Prolific – The Uber of Sociological Surveys by Alexander Gornyi


The post was originally published in Russian on Startup of the Day. Alexander kindly agreed to republish what we think is of great value to our readers.

Social, political, and other scholars, as well as marketologists are in regular need of mass surveys. Some are interested in the results of the coming elections, others about the people’s attitude toward abstract justice, others – the ways of choosing a toothpaste, but they all demand thousands of filled questionnaires.

The most convenient place to get it is the internet. English startup of the day Prolific collected a base of respondents, placed them according to about ten features, and now sells access to them to any research organization. If you want to survey single English women who play video games – here, we have almost 15 hundred of them active on our platform. And if we talk, for example, about American men looking for a job, we have a whole 25 thousand of them.

The research company chooses a target audience with any combination of filters and sends its request to take part in a survey. The respondent answers and earns of it USD 7-10 per hour. It’s not a lot of we consider world’s top economies, but why not go for it if you can do it, for instance, on your way somewhere. The service charges a fee, the client organization pays 33% on top of the amount of the reward.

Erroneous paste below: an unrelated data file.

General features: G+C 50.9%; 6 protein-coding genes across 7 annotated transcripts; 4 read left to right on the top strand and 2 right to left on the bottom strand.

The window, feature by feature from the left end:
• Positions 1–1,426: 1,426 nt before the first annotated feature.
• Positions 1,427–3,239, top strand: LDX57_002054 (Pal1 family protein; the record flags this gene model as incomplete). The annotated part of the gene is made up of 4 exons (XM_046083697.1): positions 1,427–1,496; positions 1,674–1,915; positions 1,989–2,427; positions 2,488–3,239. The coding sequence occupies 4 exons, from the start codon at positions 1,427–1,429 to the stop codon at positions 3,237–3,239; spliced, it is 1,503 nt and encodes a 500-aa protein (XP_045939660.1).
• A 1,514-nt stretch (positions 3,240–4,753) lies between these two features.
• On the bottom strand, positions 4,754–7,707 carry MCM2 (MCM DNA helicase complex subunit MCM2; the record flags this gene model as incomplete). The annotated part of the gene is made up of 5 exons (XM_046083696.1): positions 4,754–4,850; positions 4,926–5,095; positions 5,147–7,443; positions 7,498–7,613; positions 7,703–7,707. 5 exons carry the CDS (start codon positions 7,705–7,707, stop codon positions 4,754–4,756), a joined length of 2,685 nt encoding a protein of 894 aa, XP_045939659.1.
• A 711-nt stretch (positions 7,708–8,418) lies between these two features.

The startup is not unique in its field – there is, for example, Google Surveys. Judging by their landing, Prolific makes uncompromising quality specifically their very own main positioning. Smart algorithms cut off the bots and simply unreliable users. Every participant of a survey is precisely the one whom the researcher needs. This pitch didn’t create a unicorn, but the business runs with success and doesn’t even need to attract large investments as the company has grown quite big by now.

And then Prolific found itself in TikTok. A young woman from America recommended an excellent spot to her audience, where one can simply answer questions and make 10-15 bucks per day for nothing. Teenagers got inspired, jumped at the free money, and skewed all samples in the blink of an eye. Quality filters, naturally, didn’t work, the clients noticed that the responses no longer made a lot of sense, and the scandal even reached the press. Prolific promised to make smart algorithms even smarter and, most likely, survived through this misfortune painlessly.

And we learn a lesson from this Y Combinator alumnus – it’s not about safety, it’s about security. If everything regularly works smoothly and clients are happy with everything, then it’s okay. If anything breaks at some point, that’s the point where we go fixing it.

#uber #uk #marketing #rounda

Translation: Kostiantyn Tupikov


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